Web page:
BEIJING, Dec 3 (Reuters) - The pace of activity in China's
vast manufacturing sector quickened for the first time in 13
months in November, a survey of private factory managers found,
adding to evidence that the economy is reviving after seven
quarters of slowing growth.
The final reading for the HSBC Purchasing Managers' Survey
(PMI) rose to 50.5 in November from 49.5 in October, in line
with a preliminary survey published late last month. It was the
first time since October 2011 that the survey crossed above 50
points, the line that demarcates accelerating from slowing
The final HSBC reading follows a similar survey by the
National Bureau of Statistics (NBS) released this weekend, which
showed the pace of growth in the manufacturing sector
quickening. The official PMI rose to a seven-month high of 50.6
for November, from 50.2 in October.
"This confirms that the Chinese economy continues to
recover gradually," HSBC's chief China economist Hongbin Qu
An official PMI survey of China's non-manufacturing sectors
also ticked up, to 55.6 in November from 55.5 in October, led by
expanded activity in construction services. But growth in air
and rail transport and food and beverages both slowed.
While a recovery in growth appears possible, there are
troubling signs that China is still relying too much on
state-led investment rather than the more dynamic private
Growth accelerated for large firms for the third month in a
row, but medium and smaller companies saw a retrenchment, with
the decline more pronounced for the smaller firms, the NBS said
in a not accompanying its official manufacturing PMI survey.
"The improving numbers are mostly because of government
investment," said Dong Xian'an, economist with Peking First
Advisory, referring to the official PMI.
"From the second quarter the government has unleashed a lot
of projects, and that has started to be felt in the economy, but
it's not a very healthy recovery yet."
In another sign that demand remains lacklustre, an HSBC
sub-index for output prices fell despite a rise in a different
sub-index for input prices, indicating that firms are unable to
pass rising costs on to buyers.
"Whilst we feel that the economy has been stabilized through
the short-term, we feel that the manner in which activity has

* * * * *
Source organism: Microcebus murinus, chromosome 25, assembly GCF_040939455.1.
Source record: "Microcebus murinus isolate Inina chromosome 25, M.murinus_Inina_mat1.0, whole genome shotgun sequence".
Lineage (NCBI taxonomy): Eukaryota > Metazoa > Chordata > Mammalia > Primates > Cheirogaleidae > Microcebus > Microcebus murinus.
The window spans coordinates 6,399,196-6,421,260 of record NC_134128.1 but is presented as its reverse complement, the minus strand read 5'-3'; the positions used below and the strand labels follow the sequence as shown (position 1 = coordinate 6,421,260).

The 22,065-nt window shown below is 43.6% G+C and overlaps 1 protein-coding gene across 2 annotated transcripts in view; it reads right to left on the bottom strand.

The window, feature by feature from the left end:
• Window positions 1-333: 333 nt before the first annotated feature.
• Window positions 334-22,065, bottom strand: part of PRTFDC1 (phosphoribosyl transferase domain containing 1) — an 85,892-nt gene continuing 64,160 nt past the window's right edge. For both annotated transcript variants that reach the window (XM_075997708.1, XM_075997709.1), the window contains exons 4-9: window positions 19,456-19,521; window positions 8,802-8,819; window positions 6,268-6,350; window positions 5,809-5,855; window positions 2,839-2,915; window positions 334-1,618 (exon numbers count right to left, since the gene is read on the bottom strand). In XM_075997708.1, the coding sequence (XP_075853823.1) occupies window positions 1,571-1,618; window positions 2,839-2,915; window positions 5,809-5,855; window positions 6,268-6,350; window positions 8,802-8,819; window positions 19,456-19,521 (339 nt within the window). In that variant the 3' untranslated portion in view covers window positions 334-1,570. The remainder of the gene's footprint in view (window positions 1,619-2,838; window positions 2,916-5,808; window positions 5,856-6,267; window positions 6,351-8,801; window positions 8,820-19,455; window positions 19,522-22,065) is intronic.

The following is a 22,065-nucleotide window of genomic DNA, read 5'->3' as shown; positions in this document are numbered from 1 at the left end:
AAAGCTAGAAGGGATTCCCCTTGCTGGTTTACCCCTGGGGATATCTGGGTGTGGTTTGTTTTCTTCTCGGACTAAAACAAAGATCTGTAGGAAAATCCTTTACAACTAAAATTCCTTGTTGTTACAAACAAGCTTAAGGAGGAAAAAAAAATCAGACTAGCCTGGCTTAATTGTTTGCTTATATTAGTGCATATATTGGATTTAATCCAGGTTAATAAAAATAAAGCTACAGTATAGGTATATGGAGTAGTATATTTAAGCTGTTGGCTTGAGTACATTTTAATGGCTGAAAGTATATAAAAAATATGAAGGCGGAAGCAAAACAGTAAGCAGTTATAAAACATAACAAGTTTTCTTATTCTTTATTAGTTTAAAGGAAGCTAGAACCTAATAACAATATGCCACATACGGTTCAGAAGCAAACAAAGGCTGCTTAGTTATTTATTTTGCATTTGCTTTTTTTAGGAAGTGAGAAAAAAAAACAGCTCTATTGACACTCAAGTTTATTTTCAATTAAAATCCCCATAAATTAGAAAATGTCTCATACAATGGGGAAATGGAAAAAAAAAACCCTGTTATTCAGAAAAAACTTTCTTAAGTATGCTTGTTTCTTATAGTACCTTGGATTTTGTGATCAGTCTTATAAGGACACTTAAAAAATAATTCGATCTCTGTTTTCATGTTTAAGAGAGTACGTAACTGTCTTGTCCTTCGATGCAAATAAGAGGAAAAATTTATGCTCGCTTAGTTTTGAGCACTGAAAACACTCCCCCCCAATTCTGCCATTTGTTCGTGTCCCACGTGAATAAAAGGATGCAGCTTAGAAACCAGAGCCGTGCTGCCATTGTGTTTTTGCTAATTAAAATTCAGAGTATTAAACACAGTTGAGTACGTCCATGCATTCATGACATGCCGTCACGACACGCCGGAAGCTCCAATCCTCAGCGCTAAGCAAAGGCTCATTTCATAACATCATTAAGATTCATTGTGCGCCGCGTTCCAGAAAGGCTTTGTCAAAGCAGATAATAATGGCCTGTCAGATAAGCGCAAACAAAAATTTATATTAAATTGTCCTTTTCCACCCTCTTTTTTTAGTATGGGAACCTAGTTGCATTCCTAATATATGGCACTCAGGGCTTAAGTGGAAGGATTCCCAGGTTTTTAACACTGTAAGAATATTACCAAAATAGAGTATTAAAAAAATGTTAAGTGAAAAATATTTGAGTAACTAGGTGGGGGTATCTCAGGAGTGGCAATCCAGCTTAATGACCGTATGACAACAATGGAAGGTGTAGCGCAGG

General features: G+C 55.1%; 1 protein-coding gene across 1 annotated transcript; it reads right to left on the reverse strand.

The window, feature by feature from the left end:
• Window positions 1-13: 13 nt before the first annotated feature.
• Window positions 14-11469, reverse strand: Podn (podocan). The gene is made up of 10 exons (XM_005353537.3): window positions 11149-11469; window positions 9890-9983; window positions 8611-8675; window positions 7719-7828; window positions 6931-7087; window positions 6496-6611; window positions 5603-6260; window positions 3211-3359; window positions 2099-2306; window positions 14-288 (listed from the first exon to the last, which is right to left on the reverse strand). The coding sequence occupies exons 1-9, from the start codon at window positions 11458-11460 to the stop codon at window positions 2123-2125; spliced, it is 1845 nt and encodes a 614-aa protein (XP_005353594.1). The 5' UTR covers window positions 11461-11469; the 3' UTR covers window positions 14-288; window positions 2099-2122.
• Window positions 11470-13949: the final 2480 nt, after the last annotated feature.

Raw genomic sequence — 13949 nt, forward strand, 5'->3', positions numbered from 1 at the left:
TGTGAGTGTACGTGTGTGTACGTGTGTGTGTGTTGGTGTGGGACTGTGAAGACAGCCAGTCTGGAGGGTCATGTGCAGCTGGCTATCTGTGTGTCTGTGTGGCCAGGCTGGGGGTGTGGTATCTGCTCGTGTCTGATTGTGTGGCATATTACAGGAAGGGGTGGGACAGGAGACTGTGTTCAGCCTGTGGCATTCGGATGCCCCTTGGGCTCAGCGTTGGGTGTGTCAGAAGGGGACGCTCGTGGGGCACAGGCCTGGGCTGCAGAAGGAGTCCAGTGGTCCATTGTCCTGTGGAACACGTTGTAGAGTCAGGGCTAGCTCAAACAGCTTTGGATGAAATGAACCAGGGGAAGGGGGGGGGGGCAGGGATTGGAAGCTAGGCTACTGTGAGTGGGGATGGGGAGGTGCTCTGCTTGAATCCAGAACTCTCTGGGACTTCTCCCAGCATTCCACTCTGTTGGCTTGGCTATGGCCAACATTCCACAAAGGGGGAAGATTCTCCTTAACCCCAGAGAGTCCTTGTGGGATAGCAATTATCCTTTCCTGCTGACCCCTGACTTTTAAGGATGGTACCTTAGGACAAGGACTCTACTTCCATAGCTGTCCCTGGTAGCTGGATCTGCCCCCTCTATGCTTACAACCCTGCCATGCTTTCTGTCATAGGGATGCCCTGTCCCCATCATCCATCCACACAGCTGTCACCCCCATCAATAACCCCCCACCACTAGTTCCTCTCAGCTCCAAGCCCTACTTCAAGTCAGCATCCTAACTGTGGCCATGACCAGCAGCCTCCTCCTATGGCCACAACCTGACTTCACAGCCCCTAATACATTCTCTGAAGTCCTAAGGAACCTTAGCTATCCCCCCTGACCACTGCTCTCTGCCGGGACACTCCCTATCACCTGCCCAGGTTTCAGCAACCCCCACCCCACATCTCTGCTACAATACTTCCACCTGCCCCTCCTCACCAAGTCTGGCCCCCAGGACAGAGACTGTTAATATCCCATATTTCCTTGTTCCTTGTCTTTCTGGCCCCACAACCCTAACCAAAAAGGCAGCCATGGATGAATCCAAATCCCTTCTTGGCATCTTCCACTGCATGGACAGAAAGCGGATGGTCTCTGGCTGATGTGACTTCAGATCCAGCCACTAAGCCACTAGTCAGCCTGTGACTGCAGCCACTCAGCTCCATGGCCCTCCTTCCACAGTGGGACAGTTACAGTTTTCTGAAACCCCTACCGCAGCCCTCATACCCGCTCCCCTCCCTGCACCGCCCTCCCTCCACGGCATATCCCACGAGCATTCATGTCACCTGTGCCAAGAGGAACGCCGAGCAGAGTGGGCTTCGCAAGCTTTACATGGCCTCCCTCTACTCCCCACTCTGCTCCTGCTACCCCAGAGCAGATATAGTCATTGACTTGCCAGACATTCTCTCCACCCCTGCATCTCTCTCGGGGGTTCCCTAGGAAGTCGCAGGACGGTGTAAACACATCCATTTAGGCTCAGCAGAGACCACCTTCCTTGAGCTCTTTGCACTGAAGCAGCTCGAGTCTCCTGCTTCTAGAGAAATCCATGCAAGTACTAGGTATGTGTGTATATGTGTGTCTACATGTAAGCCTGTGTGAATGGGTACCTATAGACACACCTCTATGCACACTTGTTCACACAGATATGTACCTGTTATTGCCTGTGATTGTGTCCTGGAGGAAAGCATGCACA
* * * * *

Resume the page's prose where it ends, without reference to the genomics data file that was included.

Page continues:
been revived will retard China's economic reform agenda and make
the transition onto a sustainable footing all the more tricky,"
wrote Xianfang Ren and Alistair Thornton of IHS Global Insight.
Smaller and private firms are still pleading for greater
access to credit and investment incentives, which have gone
disproportionately to the state sector, particularly since the
financial crisis of 2008-2009.
Government intervention to mask debt problems where they do
appear runs the risk of a socialisation of losses, the IHS
Global Insight analysts warned.
"Production can continue (hence contributing to GDP), and
employment can remain tight. Our fear, therefore, is that whilst
activity is resuming, economic efficiency is declining. This has
negative longer-term consequences."
Overall, China's economic health has improved since
September, with an array of indicators from factory output to
retail sales and investment showing Beijing's pro-growth
policies are starting to gain traction.
Output, new orders and new export orders all improved, the
official PMI showed, but a sub-index tracking employment
deteriorated. Private firms generally account for more new jobs
than does the state sector.
China's annual economic growth dipped to 7.4 percent in the
third quarter, slowing for seven quarters in a row and leaving
the economy on course for its weakest showing since 1999.
Given the recent signs of recovery, many analysts expect the
economy to snap out of its longest downward cycle since the
global financial crisis, and start to trend upwards in the
The end of a destocking cycle and a greater pace of
investment are expected to keep driving up domestic demand.
Economists also warn of downside risks from still cloudy
external markets. The European debt crisis and listless U.S.
economy continue to crimp demand from China's two largest trade
China's central bank has moved cautiously in easing monetary
policy to underpin economic growth, wary of reigniting
inflation and fanning property prices which are still high.
It cut interest rates twice in June and July and lowered
banks' reserve requirement ratio by 150 basis points in three
stages since last November, but has refrained from further cuts
since July. The authorities have opted to inject liquidity via
open market operations to pump short-term cash into money
The official PMI generally paints a rosier picture of the
factory sector than the HSBC PMI because the official survey
focuses on big, state-owned firms, while the HSBC PMI targets
smaller, private companies. There are also differing approaches
to seasonal adjustment between the two surveys.